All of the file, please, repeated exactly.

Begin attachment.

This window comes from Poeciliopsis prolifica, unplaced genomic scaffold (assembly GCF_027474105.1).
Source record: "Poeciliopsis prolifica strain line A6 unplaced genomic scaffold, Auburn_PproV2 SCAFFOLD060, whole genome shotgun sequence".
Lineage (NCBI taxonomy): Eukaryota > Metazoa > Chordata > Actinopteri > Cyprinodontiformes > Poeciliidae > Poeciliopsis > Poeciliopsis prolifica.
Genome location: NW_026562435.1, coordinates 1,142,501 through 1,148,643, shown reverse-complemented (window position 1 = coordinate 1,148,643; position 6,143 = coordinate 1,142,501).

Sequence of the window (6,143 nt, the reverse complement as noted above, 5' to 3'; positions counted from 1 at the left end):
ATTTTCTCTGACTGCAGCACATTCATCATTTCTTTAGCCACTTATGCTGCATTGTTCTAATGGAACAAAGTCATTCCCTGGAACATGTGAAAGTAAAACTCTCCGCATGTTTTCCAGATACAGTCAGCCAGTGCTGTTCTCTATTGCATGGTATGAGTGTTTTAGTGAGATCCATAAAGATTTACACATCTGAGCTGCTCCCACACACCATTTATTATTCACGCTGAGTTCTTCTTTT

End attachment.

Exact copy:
This window comes from Poeciliopsis prolifica, unplaced genomic scaffold (assembly GCF_027474105.1).
Source record: "Poeciliopsis prolifica strain line A6 unplaced genomic scaffold, Auburn_PproV2 SCAFFOLD060, whole genome shotgun sequence".
Lineage (NCBI taxonomy): Eukaryota > Metazoa > Chordata > Actinopteri > Cyprinodontiformes > Poeciliidae > Poeciliopsis > Poeciliopsis prolifica.
Genome location: NW_026562435.1, coordinates 1,142,501 through 1,148,643, shown reverse-complemented (window position 1 = coordinate 1,148,643; position 6,143 = coordinate 1,142,501).

Sequence of the window (6,143 nt, the reverse complement as noted above, 5' to 3'; positions counted from 1 at the left end):
ATTTTCTCTGACTGCAGCACATTCATCATTTCTTTAGCCACTTATGCTGCATTGTTCTAATGGAACAAAGTCATTCCCTGGAACATGTGAAAGTAAAACTCTCCGCATGTTTTCCAGATACAGTCAGCCAGTGCTGTTCTCTATTGCATGGTATGAGTGTTTTAGTGAGATCCATAAAGATTTACACATCTGAGCTGCTCCCACACACCATTTATTATTCACGCTGAGTTCTTCTTTT